A while ago, my dad invited me to tag along for a charity dinner. When I wandered the halls of the hotel complex, one of the many plaques on the wall stood out to me: “Service above self,” it read, “He profits most who serves best.” As it turned out, that was the original motto of Rotary International, a so-called service organization with over one million members around the globe.
It’s an intuitive yet not-at-all obvious idea, isn’t it? The person who helps others the most will see the greatest returns. Of course, the word “profit” extends well beyond its financial sense, and, given it is a voluntary non-profit organization, the intangible rewards make up the bulk of the benefit for most Rotarians. Yes, there are connections to be made and favors to be had, but the best thing, by far, of a “service above self” attitude, is that it liberates you from yourself — and it doesn’t take a club membership of any kind to embrace this ideal.
When you think about how to do something good for your customers, you don’t worry about how to extract the maximum amount of dollars from their wallets so you can spend more on trinkets. When you think about what a good father would do today, you don’t have time to beat yourself up for not feeling good enough. When you think about how you can make your boyfriend proud, you won’t waste time obsessing about how others think you look.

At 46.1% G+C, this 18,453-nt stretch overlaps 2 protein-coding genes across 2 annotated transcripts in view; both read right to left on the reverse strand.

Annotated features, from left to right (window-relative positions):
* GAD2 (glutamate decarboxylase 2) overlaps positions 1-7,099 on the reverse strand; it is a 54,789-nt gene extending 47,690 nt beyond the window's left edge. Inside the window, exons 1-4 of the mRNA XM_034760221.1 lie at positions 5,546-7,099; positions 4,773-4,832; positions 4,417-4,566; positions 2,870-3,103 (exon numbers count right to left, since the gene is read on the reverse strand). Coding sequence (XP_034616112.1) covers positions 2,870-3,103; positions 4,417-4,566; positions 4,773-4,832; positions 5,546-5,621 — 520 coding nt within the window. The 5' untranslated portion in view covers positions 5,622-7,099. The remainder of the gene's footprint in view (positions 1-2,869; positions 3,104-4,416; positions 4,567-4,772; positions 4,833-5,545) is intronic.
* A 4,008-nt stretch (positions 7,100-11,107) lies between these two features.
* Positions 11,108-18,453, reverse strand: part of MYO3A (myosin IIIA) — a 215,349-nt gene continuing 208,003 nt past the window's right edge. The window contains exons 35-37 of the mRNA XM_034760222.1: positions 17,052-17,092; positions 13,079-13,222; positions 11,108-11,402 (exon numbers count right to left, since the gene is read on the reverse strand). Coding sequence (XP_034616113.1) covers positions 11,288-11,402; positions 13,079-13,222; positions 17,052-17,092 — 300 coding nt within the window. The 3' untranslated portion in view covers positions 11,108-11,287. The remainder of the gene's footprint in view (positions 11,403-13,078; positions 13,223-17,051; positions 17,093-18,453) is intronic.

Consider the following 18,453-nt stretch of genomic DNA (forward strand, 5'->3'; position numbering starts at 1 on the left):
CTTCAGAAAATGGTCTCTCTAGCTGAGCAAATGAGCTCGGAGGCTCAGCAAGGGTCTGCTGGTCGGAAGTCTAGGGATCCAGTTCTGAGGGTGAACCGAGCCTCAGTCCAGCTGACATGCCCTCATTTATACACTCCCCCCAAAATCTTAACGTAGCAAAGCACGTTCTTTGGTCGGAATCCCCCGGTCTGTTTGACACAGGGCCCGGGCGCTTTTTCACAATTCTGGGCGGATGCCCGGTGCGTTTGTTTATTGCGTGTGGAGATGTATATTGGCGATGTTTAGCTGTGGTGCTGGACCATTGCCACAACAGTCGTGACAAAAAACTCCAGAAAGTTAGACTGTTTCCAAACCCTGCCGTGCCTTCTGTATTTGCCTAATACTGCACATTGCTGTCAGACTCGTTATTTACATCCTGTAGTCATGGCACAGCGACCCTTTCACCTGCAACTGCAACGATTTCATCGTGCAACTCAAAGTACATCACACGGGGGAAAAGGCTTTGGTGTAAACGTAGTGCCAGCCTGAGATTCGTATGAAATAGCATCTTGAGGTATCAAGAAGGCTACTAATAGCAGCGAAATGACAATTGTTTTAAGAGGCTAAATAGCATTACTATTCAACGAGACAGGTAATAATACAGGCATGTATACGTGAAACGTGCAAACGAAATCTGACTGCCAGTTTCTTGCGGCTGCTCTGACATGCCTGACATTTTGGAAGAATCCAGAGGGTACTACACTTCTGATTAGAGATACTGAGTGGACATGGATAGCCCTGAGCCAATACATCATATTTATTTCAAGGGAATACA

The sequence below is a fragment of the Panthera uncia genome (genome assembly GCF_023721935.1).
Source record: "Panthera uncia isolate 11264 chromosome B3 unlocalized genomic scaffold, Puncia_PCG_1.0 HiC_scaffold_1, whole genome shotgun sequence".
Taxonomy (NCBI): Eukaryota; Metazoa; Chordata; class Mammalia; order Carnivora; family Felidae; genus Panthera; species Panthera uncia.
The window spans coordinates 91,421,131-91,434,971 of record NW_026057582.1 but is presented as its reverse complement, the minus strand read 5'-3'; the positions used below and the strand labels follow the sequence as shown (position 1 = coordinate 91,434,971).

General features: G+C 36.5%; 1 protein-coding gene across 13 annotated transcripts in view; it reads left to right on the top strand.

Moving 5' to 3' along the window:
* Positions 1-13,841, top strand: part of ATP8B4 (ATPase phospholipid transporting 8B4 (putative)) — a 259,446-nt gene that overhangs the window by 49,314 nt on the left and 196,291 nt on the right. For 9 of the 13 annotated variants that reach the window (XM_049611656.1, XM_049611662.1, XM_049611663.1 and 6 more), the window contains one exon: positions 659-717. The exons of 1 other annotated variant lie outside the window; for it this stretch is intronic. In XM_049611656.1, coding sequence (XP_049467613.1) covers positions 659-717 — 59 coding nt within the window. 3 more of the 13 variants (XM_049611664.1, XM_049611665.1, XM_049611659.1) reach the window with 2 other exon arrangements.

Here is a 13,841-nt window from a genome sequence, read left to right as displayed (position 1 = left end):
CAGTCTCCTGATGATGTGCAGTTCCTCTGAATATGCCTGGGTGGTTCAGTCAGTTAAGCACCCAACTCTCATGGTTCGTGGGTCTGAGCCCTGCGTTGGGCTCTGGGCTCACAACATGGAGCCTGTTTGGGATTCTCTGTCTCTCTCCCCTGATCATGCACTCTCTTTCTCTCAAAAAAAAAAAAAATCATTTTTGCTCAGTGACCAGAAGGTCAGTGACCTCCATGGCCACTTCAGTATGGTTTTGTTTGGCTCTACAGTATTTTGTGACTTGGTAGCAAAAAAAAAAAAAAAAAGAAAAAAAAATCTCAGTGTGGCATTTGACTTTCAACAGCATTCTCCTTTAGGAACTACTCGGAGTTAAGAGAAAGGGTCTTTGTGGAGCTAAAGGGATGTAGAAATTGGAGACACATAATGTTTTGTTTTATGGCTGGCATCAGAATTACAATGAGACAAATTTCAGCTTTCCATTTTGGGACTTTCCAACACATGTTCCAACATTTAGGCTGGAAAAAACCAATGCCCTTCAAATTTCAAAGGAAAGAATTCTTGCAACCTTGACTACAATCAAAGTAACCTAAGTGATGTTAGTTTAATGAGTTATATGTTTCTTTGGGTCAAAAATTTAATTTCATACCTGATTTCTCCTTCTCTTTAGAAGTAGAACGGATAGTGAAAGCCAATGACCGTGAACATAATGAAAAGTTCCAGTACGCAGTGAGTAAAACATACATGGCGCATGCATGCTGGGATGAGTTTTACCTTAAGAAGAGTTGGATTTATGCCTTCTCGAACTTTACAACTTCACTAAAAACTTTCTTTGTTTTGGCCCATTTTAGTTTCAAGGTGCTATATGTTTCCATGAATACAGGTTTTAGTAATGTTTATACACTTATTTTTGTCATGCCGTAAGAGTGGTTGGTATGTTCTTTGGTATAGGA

Service is freedom because freedom happens within but can, in large parts, only be found without. Freedom from our mind — our incessant, ego-focused, ever-chattering mind — is what we need the most, and the best way to escape our brain’s self-centered clutches is to focus on the people around us.
When you’re worried about money, give someone a dollar who needs it more than you. When you’re struggling with your self-worth, pay a friend a compliment. And when you feel like you’ve bitten into a project so hard that your teeth hurt, remember who it’s for and why you began it in the first place.
Service above self. Those who serve best will profit most. Not a bad theme for a charity dinner — perhaps even for an entire life.